Against a backdrop of limited clinical mobile apps from suppliers and constrained funding, NHS organisations are simply developing their own, new research by Digital Health Intelligence has suggested.

Half of those surveyed for “Upwardly mobile: the rise of mobile working in healthcare – exploring the benefits, the barriers and the opportunities” – published today in association with Samsung – said their organisation had built its own mobile apps to meet the needs of staff.

The report was based on a Digital Health Intelligence survey of 116 healthcare IT leaders from across health and social care, and in-depth interviews with nine leading CCIOs and CIOs.

One of them, Darren McKenna, suggested the lack of apps was slowing the use of mobile technology in healthcare. “Until we start seeing good apps coming out, I don’t think we’ll really see the rise of care settings to a massive extent,” said McKenna, CIO at Northumberland, Tyne and Wear NHS Foundation Trust, which is one of the global digital exemplars.

Among the in-house mobile applications mentioned by those surveyed for the report were bed boards, consultant-to-consultant referrals, and therapy outcomes measures.

While the research demonstrates a keenness for further technology-assisted mobile working in healthcare – 96% said they saw “increased benefits” from working remotely – it reveals a lack of dedicated mobile apps to be far from the only barrier.

Poor connectivity also emerged as a key issue. Nine out of 10 of those who responded to the survey said they use their mobile at work, and 93% said they had wi-fi access.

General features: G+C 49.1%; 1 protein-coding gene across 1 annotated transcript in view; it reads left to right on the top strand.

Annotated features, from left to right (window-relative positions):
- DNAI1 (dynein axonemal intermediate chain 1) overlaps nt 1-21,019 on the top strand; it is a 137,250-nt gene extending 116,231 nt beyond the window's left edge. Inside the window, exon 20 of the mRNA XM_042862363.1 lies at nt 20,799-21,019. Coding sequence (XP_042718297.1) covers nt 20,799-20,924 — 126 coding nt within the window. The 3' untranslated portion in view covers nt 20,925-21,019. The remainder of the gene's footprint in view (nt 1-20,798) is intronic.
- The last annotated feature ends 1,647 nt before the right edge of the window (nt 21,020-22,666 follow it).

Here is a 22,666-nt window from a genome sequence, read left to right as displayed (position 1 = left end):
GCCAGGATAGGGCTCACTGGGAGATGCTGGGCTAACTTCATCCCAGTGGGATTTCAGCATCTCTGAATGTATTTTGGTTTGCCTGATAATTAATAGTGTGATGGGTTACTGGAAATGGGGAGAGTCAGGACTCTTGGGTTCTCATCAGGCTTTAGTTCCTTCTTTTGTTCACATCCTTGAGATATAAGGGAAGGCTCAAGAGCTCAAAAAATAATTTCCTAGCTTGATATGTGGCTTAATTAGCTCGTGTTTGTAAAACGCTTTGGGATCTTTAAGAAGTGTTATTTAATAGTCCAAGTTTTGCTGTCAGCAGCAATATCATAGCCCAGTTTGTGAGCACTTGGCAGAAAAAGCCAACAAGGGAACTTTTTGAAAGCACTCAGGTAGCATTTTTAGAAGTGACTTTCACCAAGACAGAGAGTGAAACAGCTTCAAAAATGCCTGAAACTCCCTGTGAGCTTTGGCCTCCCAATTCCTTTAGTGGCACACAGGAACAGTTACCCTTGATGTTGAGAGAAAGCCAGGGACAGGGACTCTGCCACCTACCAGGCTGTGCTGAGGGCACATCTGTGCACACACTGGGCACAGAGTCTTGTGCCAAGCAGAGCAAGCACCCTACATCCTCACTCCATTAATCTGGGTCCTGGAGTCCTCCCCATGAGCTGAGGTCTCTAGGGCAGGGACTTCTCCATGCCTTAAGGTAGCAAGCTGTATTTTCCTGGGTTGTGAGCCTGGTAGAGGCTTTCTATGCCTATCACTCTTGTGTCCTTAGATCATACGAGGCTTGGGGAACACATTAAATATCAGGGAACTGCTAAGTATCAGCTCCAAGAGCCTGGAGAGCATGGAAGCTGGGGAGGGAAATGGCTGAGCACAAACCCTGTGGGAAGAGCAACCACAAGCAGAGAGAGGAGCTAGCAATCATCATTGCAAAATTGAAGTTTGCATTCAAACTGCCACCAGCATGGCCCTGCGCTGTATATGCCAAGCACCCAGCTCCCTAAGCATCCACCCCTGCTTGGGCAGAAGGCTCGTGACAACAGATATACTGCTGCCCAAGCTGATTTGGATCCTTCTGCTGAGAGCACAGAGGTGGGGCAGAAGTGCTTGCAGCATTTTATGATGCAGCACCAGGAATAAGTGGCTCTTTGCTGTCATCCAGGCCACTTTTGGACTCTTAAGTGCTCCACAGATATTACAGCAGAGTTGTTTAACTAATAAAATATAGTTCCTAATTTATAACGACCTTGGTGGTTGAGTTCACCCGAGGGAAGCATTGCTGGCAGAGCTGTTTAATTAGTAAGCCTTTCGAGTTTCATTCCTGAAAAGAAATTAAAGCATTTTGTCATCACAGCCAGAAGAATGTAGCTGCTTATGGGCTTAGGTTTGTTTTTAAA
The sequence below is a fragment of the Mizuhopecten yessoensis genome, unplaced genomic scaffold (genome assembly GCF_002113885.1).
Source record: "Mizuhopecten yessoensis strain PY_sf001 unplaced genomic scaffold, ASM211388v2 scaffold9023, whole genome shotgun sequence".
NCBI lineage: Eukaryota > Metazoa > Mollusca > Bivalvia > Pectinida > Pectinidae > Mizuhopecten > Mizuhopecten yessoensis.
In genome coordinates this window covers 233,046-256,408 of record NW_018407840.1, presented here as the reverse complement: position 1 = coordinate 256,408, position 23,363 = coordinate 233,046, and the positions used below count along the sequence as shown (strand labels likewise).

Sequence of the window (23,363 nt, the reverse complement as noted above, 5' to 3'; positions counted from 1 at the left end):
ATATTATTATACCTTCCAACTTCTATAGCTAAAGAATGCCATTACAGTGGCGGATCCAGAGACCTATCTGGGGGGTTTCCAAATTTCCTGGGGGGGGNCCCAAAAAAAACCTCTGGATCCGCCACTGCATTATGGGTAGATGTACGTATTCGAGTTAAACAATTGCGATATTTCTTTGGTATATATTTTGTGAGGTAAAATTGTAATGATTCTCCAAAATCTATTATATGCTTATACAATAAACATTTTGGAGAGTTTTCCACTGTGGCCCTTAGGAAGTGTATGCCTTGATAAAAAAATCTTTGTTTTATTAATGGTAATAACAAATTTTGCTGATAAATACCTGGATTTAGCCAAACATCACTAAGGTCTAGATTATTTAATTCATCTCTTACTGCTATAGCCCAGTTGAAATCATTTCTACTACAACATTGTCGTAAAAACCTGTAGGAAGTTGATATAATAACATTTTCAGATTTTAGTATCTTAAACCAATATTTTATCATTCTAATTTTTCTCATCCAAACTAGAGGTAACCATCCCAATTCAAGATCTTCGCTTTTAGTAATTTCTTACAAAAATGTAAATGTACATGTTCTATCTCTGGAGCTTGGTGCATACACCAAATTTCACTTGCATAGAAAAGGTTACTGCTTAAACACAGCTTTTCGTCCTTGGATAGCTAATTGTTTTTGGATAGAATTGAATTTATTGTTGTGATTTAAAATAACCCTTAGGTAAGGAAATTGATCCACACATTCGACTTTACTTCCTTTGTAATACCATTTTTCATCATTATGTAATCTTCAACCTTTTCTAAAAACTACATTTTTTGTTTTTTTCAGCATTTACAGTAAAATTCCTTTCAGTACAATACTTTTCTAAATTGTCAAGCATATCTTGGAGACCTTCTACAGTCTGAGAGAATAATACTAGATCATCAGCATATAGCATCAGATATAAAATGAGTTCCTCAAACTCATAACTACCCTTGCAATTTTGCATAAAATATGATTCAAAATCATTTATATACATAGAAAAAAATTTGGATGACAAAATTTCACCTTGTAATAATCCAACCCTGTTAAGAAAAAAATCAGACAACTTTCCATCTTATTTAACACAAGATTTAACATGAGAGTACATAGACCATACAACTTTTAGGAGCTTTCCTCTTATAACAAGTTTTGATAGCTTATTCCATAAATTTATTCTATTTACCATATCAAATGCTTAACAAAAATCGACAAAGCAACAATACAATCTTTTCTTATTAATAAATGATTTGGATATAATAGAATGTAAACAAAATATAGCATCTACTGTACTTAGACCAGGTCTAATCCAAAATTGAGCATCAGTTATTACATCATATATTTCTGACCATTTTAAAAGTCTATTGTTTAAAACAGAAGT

But 30% rated the quality as average, poor or very poor, and almost 40% did not feel their organisation’s wi-fi or communications infrastructure was strong enough to accommodate the increasing use of mobile devices.

Interestingly, the report suggested that – for many – security issues are not necessarily a barrier to further uptake of mobile technology in healthcare.

While the research for the report was carried out only a few weeks after WannaCry infected almost 35% of English NHS trusts, over half of survey respondents said they weren’t worried about mobile security, or weren’t sure whether it was a worry.

In Digital Health Intelligence’s survey, many respondents said they were not worried by mobile security

Digital Health’s cybersecurity forecast for 2018 saw experts argue that further attacks were inevitable this year, with some suggesting mobile was an area in which it was particularly important to build resilience.

For more on the research, read our feature article on the key themes it uncovered, and download the full research report – “Upwardly mobile: the rise of mobile working in healthcare – exploring the benefits, the barriers and the opportunities”.